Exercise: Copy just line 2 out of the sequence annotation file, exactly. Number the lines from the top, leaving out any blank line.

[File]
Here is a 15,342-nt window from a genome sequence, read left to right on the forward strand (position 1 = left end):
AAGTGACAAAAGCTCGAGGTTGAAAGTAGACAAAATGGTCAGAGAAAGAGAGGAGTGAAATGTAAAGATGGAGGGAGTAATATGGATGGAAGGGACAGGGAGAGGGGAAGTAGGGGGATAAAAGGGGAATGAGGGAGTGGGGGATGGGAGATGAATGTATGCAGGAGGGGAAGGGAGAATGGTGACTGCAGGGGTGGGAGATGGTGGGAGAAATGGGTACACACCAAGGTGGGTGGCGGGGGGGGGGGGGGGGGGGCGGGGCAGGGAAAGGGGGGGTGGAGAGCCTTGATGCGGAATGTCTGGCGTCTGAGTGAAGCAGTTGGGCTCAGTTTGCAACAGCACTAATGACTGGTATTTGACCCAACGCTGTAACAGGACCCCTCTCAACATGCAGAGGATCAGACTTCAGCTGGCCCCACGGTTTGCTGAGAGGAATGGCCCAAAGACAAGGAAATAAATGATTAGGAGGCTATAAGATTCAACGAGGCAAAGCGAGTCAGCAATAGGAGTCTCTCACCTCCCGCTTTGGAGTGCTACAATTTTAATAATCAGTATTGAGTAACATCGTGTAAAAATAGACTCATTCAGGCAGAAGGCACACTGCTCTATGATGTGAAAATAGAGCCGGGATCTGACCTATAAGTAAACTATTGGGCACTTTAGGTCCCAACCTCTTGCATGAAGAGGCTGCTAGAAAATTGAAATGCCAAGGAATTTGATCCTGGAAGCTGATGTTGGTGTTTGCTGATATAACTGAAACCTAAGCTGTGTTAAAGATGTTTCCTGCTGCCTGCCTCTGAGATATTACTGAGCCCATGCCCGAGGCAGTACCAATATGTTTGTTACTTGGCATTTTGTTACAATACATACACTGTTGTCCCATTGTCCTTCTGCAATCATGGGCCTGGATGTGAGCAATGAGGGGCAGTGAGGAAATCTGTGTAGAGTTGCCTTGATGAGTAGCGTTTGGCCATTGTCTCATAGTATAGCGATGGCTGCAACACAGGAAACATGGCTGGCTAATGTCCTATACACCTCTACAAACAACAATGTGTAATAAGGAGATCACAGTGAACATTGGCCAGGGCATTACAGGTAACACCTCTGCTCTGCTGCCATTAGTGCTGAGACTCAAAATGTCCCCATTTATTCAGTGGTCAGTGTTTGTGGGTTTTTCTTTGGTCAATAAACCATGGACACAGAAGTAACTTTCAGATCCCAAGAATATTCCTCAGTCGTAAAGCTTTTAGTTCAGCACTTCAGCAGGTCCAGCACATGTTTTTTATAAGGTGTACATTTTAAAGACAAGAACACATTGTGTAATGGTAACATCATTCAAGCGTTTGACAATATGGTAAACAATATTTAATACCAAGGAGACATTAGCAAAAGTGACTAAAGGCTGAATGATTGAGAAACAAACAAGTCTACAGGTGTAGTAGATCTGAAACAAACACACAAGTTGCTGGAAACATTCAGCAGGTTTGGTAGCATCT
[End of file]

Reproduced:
AAGTGACAAAAGCTCGAGGTTGAAAGTAGACAAAATGGTCAGAGAAAGAGAGGAGTGAAATGTAAAGATGGAGGGAGTAATATGGATGGAAGGGACAGGGAGAGGGGAAGTAGGGGGATAAAAGGGGAATGAGGGAGTGGGGGATGGGAGATGAATGTATGCAGGAGGGGAAGGGAGAATGGTGACTGCAGGGGTGGGAGATGGTGGGAGAAATGGGTACACACCAAGGTGGGTGGCGGGGGGGGGGGGGGGGGGGCGGGGCAGGGAAAGGGGGGGTGGAGAGCCTTGATGCGGAATGTCTGGCGTCTGAGTGAAGCAGTTGGGCTCAGTTTGCAACAGCACTAATGACTGGTATTTGACCCAACGCTGTAACAGGACCCCTCTCAACATGCAGAGGATCAGACTTCAGCTGGCCCCACGGTTTGCTGAGAGGAATGGCCCAAAGACAAGGAAATAAATGATTAGGAGGCTATAAGATTCAACGAGGCAAAGCGAGTCAGCAATAGGAGTCTCTCACCTCCCGCTTTGGAGTGCTACAATTTTAATAATCAGTATTGAGTAACATCGTGTAAAAATAGACTCATTCAGGCAGAAGGCACACTGCTCTATGATGTGAAAATAGAGCCGGGATCTGACCTATAAGTAAACTATTGGGCACTTTAGGTCCCAACCTCTTGCATGAAGAGGCTGCTAGAAAATTGAAATGCCAAGGAATTTGATCCTGGAAGCTGATGTTGGTGTTTGCTGATATAACTGAAACCTAAGCTGTGTTAAAGATGTTTCCTGCTGCCTGCCTCTGAGATATTACTGAGCCCATGCCCGAGGCAGTACCAATATGTTTGTTACTTGGCATTTTGTTACAATACATACACTGTTGTCCCATTGTCCTTCTGCAATCATGGGCCTGGATGTGAGCAATGAGGGGCAGTGAGGAAATCTGTGTAGAGTTGCCTTGATGAGTAGCGTTTGGCCATTGTCTCATAGTATAGCGATGGCTGCAACACAGGAAACATGGCTGGCTAATGTCCTATACACCTCTACAAACAACAATGTGTAATAAGGAGATCACAGTGAACATTGGCCAGGGCATTACAGGTAACACCTCTGCTCTGCTGCCATTAGTGCTGAGACTCAAAATGTCCCCATTTATTCAGTGGTCAGTGTTTGTGGGTTTTTCTTTGGTCAATAAACCATGGACACAGAAGTAACTTTCAGATCCCAAGAATATTCCTCAGTCGTAAAGCTTTTAGTTCAGCACTTCAGCAGGTCCAGCACATGTTTTTTATAAGGTGTACATTTTAAAGACAAGAACACATTGTGTAATGGTAACATCATTCAAGCGTTTGACAATATGGTAAACAATATTTAATACCAAGGAGACATTAGCAAAAGTGACTAAAGGCTGAATGATTGAGAAACAAACAAGTCTACAGGTGTAGTAGATCTGAAACAAACACACAAGTTGCTGGAAACATTCAGCAGGTTTGGTAGCATCT